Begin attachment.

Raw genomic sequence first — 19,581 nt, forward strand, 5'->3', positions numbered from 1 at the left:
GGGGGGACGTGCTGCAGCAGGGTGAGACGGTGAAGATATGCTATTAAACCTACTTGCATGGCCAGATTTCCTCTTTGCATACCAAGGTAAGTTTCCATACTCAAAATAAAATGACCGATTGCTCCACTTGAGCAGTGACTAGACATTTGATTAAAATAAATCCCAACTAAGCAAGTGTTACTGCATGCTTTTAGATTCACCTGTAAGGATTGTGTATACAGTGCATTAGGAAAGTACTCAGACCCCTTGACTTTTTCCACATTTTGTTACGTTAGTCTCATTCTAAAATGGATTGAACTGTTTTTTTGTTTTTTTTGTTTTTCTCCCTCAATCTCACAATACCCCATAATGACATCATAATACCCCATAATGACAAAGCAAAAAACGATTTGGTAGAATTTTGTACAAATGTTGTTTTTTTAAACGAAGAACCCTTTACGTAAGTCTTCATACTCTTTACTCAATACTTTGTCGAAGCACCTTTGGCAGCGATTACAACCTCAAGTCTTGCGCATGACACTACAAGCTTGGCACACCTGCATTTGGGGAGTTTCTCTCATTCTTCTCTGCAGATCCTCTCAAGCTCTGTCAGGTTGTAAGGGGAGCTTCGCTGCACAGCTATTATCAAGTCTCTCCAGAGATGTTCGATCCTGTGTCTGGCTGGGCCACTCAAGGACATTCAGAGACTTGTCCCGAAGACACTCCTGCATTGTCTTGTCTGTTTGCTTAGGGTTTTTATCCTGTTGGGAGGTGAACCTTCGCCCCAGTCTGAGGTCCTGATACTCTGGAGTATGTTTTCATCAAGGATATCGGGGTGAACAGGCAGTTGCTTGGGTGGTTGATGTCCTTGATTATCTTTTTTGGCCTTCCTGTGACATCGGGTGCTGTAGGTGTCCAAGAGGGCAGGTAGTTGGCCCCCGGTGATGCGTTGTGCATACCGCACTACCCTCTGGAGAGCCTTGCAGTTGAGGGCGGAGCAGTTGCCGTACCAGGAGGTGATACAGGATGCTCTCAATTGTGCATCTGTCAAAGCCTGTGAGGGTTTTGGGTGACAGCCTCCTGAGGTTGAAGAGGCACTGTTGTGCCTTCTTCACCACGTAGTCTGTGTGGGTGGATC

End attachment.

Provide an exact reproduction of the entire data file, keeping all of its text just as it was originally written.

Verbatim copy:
Raw genomic sequence first — 19,581 nt, forward strand, 5'->3', positions numbered from 1 at the left:
GGGGGGACGTGCTGCAGCAGGGTGAGACGGTGAAGATATGCTATTAAACCTACTTGCATGGCCAGATTTCCTCTTTGCATACCAAGGTAAGTTTCCATACTCAAAATAAAATGACCGATTGCTCCACTTGAGCAGTGACTAGACATTTGATTAAAATAAATCCCAACTAAGCAAGTGTTACTGCATGCTTTTAGATTCACCTGTAAGGATTGTGTATACAGTGCATTAGGAAAGTACTCAGACCCCTTGACTTTTTCCACATTTTGTTACGTTAGTCTCATTCTAAAATGGATTGAACTGTTTTTTTGTTTTTTTTGTTTTTCTCCCTCAATCTCACAATACCCCATAATGACATCATAATACCCCATAATGACAAAGCAAAAAACGATTTGGTAGAATTTTGTACAAATGTTGTTTTTTTAAACGAAGAACCCTTTACGTAAGTCTTCATACTCTTTACTCAATACTTTGTCGAAGCACCTTTGGCAGCGATTACAACCTCAAGTCTTGCGCATGACACTACAAGCTTGGCACACCTGCATTTGGGGAGTTTCTCTCATTCTTCTCTGCAGATCCTCTCAAGCTCTGTCAGGTTGTAAGGGGAGCTTCGCTGCACAGCTATTATCAAGTCTCTCCAGAGATGTTCGATCCTGTGTCTGGCTGGGCCACTCAAGGACATTCAGAGACTTGTCCCGAAGACACTCCTGCATTGTCTTGTCTGTTTGCTTAGGGTTTTTATCCTGTTGGGAGGTGAACCTTCGCCCCAGTCTGAGGTCCTGATACTCTGGAGTATGTTTTCATCAAGGATATCGGGGTGAACAGGCAGTTGCTTGGGTGGTTGATGTCCTTGATTATCTTTTTTGGCCTTCCTGTGACATCGGGTGCTGTAGGTGTCCAAGAGGGCAGGTAGTTGGCCCCCGGTGATGCGTTGTGCATACCGCACTACCCTCTGGAGAGCCTTGCAGTTGAGGGCGGAGCAGTTGCCGTACCAGGAGGTGATACAGGATGCTCTCAATTGTGCATCTGTCAAAGCCTGTGAGGGTTTTGGGTGACAGCCTCCTGAGGTTGAAGAGGCACTGTTGTGCCTTCTTCACCACGTAGTCTGTGTGGGTGGATC